EU-US divide: bitter divorce or grumpy reconciliation?
By Martin Walker
‘Europe is simply becoming less and less important to an America that has global concerns in Central Asia and the Pacific Rim. Here, the Europeans have little to contribute’
A bitter divorce, a friendly separation or a grumpy reconciliation; these were the three prospects for the future of US-European relations according to this year’s annual Transatlantic Scholars’ conference at La Balze in Florence. And their views were pretty evenly divided among the three options.
“I have never seen this group of scholars quite so clearly divided, with such a spread of opinion,” commented John Ikenberry, a professor of international relations at Georgetown University, one of the conference organizers and a former official in the US State Department.
But Ikenberry, who reckons that the rows over Iraq were “a blip in a fundamentally strong Atlantic alliance,” acknowledged that the crisis had strengthened the arguments of those who argued that the United States and Europe were drifting inevitably apart. But he noted that Americans and Europeans were to be found on all sides of the various arguments.
“There is no single American view and no common European view. It’s like a row inside a family,” he noted.
For Munich University Professor Fritz Katochwil, the disputes over Iraq were “essentially an inter-European conflict more than an Atlantic conflict, with a majority of the governments of NATO and the European Union opposed to the position of France and Germany.” At the same time, he conceded, there was a broad consensus of European public opinion that was highly critical of the war.
There was broad agreement on two central issues thrown up by the rows over the Iraq war. First, the Europeans were in no economic position to build a counterweight to American dominance, even if they could summon the political will and consensus to do so. And second, that American diplomacy before the war had been crude and incompetent.
“I think it is fair to say that had Bill Clinton still been President, the US would have got far more support and far less opposition from the Europeans. A lot of what we call anti-Americanism is in fact anti-Bushism,” suggested Professor Mike Cox of the London School of Economics.”
“I think it is also likely that if the first Bush administration had been handling this crisis, they would also have got far more European support,” Cox added. “The personal diplomacy of the first George Bush was far more assiduous and consultative than that of his son. And where the then-Secretary of State James Baker made three trips to Turkey in 1990-91 to win their backing, Colin Powell did not go to Turkey until it was too late.”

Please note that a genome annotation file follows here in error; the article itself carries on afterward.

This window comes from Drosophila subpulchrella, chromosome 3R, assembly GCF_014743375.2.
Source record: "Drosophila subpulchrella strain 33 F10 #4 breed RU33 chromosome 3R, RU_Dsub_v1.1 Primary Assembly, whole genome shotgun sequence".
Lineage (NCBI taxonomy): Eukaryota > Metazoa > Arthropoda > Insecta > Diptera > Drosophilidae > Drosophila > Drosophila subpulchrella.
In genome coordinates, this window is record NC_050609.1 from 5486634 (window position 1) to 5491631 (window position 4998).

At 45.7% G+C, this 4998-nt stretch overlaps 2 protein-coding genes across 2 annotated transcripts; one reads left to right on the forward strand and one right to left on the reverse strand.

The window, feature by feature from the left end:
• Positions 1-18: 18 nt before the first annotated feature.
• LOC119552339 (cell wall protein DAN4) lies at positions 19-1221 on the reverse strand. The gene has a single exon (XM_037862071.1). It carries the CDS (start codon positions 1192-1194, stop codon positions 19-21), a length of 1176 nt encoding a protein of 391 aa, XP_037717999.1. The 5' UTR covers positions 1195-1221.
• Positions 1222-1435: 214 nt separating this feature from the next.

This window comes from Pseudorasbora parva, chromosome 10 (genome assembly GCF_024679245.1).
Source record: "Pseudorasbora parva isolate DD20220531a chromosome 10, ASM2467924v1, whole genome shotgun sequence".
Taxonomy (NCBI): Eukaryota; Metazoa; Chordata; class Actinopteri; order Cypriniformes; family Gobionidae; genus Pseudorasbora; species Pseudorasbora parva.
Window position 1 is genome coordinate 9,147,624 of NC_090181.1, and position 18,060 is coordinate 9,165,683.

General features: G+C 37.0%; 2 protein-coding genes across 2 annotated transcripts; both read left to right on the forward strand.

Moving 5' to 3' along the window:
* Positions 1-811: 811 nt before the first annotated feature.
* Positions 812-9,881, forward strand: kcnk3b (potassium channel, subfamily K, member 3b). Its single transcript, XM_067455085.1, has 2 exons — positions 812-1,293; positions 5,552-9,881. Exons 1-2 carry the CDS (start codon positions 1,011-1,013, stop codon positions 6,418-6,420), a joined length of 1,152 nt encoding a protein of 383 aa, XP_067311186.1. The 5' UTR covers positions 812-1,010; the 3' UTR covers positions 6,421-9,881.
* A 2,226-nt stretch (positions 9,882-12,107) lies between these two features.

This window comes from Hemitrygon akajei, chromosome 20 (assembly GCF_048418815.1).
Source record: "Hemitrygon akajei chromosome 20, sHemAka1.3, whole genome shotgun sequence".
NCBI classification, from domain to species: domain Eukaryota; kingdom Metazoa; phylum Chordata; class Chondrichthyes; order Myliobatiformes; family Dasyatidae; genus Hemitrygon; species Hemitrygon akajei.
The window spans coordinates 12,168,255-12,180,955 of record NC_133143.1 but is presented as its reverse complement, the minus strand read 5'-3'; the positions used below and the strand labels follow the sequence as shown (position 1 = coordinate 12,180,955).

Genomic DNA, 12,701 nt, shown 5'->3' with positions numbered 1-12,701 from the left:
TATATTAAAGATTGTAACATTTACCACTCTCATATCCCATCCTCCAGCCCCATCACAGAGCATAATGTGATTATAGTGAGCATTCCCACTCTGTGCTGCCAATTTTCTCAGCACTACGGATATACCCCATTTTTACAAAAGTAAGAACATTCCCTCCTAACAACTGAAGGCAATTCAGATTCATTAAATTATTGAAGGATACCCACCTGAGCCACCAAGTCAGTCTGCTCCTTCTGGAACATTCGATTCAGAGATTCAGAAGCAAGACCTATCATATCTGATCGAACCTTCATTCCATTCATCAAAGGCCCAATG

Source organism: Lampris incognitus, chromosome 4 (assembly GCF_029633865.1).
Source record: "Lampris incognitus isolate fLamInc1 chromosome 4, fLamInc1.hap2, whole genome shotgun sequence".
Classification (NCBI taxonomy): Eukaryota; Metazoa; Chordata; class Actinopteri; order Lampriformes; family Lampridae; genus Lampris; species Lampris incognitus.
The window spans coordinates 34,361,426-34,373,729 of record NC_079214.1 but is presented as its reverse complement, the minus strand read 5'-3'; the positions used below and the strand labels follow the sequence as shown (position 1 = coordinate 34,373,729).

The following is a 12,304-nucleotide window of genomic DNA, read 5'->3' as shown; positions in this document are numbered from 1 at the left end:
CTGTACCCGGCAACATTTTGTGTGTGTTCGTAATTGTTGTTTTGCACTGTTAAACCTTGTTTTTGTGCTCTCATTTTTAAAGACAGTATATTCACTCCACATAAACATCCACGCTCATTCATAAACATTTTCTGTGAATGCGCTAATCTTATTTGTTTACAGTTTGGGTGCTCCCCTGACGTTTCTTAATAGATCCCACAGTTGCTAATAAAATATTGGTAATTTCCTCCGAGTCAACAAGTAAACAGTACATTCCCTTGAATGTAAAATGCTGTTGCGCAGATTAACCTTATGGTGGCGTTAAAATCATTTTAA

The biggest gap was on the implications of the crisis for the future of NATO and the traditional US leadership role in an enlarged and ever more integrated Europe.
“America is no longer willing to be Europe’s protector and Europe is less willing to be strategically subordinate. Anti-Americanism is now a dominant part of the European discourse,” said Professor Charles Kupchan of Georgetown, a former official in the Clinton White House. “The pro-Atlanticist Europeans will lose because the US is leaving Europe for good.”
Europe was simply becoming less and less important to an America that had global concerns in Central Asia and Latin America and the Pacific Rim where the Europeans had little to contribute, suggested Max Boot of New York’s Council for Foreign Relations.
“The US-European relationship in the future will simply not be very important. The threats are in North Korea, China. South Asia and the Middle East. Europe cannot give us enough help to more than a marginal part of the solution, and does not have the political weight or unity to become a problem for the United States. There will be no anti-American coalition because we simply do not pose a threat to other democracies,” said Boot. “Europe, shrinking demographically and stalled economically, is increasingly irrelevant.”
“No,” countered Professor Marco Cesa of Italy’s Siena University. “The Transatlantic economic ties and mutual investments are too important. Americans clearly want to remain in Europe, with an enlarged NATO and more responsive NATO as their chosen vehicle.”
No longer is NATO stuck in the old debates about whether or not the Atlantic alliance can operate outside the European theater. NATO is already taking over the security role in Afghanistan, and now the prospect of NATO taking over part of the security role in Iraq is under discussion, with French support. If and when that happens, current arguments about the future of American commitment to Europe, and European readiness to follow American leadership, could look very outdated very soon. —UPI